Harness Obituaries - Smolenski and Dykman

Dennis Smolenski 

Frank Marrion, The Informant

The harness racing industry was saddened to hear about the passing of the likeable and well respected Dennis Smolenski this week.

The 63-year-old died on Sunday night and knowing what was coming, as a tribute, his brother Bob raced Rosinupthebow at Methven earlier that day in Dennis’ training colours with his good friend Tony Herlihy driving.

“Dennis was diagnosed with a tumour last year and had an operation, but the cancer returned and claimed him rather quickly in the end,” said Bob.

“He was at his happiest doing gardening work and in recent years he’d really been enjoying life as the caretaker at the West Melton Domain while fixing up his own place at Weedons.”

Dennis was a son of Brian Smolenski, a cousin of Jack, and together the family had great success from the late 70s with the top filly Gina Marie.

She won 10 races under trainer-driver Jack, including the 1978 Great Northern Oaks.

Gina Marie’s first two foals were the top colt and Great Northern Derby winner Nardinski and the brilliant filly Gina Rosa, who won 17 races and $415,000, although she was sold as an older mare to Wellington’s Garth Williams.

Dennis started out as a stock agent for PGG and had stints in the stables of Sam Ballantyne and Jack Smolenski along with the Andertons in Mosgiel.

He made his own way in life doing a wide variety of jobs, but he was best known for his stud work and preparing yearlings with his wife and partner in life, Jill.

Dennis was 43 when he married Jill (nee Fraser) and after a period where the latter worked at Wai Eyre and Studholme Park and Dennis did a bit of training and driving and breaking in, they moved to Auckland to become the studmasters at Woodlands.

During this time they bred and raced the outstanding Dream Away filly One Dream, who won 18 of 23 races and $900,000 under trainers Dave and Clare McGowan.

In 2005, Dennis and Jill took on the job of building up the Stonewall Stud farm and operation and they prepared those yearlings before returning to Canterbury in 2009, when Jill began working at Nevele R Stud before taking over as studmaster in 2013.

“Dennis was helping out Jim Dalgety in the mornings while doing a few of his own horses in the afternoon after they returned home to Weedons,” said Bob.

“He also had jobs delivering sawdust and chickens, but he really enjoyed tidying up and maintaining gardens and he did a lot of that sort of work for various people.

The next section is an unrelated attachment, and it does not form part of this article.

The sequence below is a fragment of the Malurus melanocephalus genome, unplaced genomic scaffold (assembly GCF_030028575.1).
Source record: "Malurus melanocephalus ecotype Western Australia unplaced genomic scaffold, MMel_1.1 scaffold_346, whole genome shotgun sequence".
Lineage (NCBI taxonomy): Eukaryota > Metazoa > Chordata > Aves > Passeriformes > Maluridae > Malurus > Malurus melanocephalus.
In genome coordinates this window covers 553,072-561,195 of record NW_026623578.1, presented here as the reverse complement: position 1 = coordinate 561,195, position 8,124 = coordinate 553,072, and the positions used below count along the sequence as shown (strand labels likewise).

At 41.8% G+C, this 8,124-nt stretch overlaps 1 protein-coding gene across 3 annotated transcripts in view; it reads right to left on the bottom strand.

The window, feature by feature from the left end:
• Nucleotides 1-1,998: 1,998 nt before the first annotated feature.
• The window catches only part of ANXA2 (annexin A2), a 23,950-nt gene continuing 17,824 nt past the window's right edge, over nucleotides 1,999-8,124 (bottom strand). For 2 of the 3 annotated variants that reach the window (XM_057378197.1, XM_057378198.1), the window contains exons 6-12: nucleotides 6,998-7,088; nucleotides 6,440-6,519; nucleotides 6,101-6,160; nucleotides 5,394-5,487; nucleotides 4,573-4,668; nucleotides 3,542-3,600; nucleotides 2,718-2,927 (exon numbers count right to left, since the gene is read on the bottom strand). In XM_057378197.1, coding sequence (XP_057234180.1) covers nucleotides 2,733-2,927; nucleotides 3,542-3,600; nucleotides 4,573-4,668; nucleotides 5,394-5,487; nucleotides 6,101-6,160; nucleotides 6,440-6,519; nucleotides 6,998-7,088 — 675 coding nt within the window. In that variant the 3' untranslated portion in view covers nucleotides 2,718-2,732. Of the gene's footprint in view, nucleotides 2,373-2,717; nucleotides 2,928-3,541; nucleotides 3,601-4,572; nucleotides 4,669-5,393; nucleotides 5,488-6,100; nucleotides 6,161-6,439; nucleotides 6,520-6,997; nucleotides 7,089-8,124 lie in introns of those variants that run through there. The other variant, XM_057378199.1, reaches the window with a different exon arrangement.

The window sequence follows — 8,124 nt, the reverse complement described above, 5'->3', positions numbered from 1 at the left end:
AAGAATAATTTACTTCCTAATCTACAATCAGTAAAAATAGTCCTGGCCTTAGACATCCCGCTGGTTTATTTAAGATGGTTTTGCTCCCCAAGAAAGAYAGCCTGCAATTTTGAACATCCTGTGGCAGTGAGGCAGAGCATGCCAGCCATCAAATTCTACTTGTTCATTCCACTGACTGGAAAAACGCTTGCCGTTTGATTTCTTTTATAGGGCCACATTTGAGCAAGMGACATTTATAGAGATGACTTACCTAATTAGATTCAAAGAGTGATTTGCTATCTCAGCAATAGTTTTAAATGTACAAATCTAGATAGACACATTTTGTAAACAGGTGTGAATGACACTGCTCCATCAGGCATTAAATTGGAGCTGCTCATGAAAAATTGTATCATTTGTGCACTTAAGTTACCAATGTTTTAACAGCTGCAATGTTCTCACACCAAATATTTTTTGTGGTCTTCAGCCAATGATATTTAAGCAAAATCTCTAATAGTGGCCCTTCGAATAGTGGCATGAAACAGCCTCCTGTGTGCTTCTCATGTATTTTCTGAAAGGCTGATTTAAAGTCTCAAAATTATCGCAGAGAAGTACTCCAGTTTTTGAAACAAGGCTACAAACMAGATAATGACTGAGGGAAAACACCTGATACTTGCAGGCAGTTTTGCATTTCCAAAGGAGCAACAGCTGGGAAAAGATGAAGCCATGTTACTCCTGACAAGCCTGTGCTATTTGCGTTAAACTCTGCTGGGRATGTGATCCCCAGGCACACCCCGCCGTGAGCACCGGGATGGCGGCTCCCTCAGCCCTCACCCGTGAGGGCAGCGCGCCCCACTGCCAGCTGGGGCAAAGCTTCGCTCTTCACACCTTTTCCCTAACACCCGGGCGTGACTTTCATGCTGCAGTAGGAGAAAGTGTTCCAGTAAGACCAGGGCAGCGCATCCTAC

“Jill finished up at Nevele R a year ago and has been running her own dog grooming business since.”

Dennis Smolenski’s funeral will be held today (Thursday) at Lamb & Hayward’s Westpark Chapel in Burnside, Christchurch, at 5.30pm.


Albert 'Slim' Dykman 

By Denis Smith, Queensland 

We are yet again reminded of our own mortality, as another of the light harness craft, have left us, bound for "that big race track in the sky"!

The hobbyist, a boy refugee from war torn Europe to New Zealand where he became a farm hand in the dairy industry, later taking on the breaking and education of harness horses and progressing to training and driving. He was in his early 80's at the time of passing.

Albert Willem "Slim" Dykmann was a well known identity in NZ prior to coming to Queensland, through the deeds of his star trotter, Scotch Tar. A gelded son of pacing sire, Tarport Coulter, Scotch Tar raced for 8 seasons , starting on 87 occasions for 29 wins and 10 placings, maintaining a high profile among the square gaiters, and banking $140,920 AUD in the process.Slim settled at Ebenezer south of Ipswich and commenced to weave his magic there, first rising to notice through the deeds of Natty Jack, a winner of 20 races on the "old" Southport track. 

It was, however his skill with mares that bought him fortune here. Top of the tree was the 'iron legged" Happy Haldon starting on 196 occasions for 62 wins 52 placings, sitting death seat and grinding her opposition into the ground, while earning $290,000. Diamond Hunter, with 11 wins under two minute rate from her total of 17, and $71,000, an Australian high point at the time. Then came Hike Along. A massive 32 runs as a 2yo in a total of 60 starts which netted $68,000 from 15 wins and 19 placings. At stud, 11 foals, 7 winners, 4 of which earned in excess of $100,000. Slim Dykman.

No dynasty, just the sharp and lasting memory of a man who knew what he was doing, and did it incredibly well!!


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